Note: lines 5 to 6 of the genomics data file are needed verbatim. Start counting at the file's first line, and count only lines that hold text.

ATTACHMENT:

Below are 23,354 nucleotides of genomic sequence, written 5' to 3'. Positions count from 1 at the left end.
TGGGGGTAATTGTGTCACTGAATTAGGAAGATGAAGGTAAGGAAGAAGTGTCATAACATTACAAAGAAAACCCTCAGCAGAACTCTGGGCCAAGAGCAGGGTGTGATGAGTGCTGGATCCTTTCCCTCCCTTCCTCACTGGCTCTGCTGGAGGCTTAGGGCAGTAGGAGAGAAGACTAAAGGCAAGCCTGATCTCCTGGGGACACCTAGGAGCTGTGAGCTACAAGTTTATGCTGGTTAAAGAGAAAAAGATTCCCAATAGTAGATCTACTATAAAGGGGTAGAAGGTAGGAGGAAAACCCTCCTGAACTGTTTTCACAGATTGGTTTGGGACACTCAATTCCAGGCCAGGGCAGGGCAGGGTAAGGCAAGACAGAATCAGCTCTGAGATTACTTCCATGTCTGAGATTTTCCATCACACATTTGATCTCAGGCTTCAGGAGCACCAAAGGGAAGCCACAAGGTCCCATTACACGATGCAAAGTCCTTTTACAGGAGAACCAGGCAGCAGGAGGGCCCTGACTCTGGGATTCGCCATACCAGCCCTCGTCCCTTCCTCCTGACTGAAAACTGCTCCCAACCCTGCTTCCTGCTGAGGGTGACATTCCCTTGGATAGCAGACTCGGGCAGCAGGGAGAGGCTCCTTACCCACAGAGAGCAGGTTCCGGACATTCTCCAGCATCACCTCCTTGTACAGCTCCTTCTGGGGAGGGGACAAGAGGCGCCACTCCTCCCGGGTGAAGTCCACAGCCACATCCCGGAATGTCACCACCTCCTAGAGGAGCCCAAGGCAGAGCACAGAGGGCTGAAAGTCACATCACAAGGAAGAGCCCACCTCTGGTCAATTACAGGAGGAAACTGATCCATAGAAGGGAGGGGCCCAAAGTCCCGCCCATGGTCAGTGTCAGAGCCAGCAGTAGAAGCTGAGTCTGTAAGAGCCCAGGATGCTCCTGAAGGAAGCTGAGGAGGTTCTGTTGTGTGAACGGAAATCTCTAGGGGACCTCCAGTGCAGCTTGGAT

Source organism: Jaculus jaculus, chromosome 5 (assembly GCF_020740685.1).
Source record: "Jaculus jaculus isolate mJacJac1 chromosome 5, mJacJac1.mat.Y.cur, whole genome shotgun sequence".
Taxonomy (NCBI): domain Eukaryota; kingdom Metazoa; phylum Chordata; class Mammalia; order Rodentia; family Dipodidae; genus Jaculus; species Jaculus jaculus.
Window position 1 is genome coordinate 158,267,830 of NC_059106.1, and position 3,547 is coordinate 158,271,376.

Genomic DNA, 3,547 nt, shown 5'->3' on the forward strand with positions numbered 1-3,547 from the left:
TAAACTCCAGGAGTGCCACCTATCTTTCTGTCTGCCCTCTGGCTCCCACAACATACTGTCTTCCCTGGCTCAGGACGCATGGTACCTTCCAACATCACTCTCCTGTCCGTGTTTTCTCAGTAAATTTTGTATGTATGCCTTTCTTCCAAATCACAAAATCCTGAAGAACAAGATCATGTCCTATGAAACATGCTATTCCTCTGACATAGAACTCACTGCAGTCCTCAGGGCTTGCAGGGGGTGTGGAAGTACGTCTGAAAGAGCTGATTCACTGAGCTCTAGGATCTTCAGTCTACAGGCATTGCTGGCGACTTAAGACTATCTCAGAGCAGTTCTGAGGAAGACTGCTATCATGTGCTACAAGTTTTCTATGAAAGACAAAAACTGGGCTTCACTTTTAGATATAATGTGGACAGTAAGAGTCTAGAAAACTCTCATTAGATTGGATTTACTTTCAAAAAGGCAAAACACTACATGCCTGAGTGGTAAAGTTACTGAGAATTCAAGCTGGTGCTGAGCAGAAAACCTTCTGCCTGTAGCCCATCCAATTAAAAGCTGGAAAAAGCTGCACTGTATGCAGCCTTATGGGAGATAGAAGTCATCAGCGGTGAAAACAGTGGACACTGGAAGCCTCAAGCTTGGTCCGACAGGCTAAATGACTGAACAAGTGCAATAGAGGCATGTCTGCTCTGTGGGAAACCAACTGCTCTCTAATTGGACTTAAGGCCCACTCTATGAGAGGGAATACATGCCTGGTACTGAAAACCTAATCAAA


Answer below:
Taxonomy (NCBI): domain Eukaryota; kingdom Metazoa; phylum Chordata; class Mammalia; order Rodentia; family Dipodidae; genus Jaculus; species Jaculus jaculus.
Window position 1 is genome coordinate 158,267,830 of NC_059106.1, and position 3,547 is coordinate 158,271,376.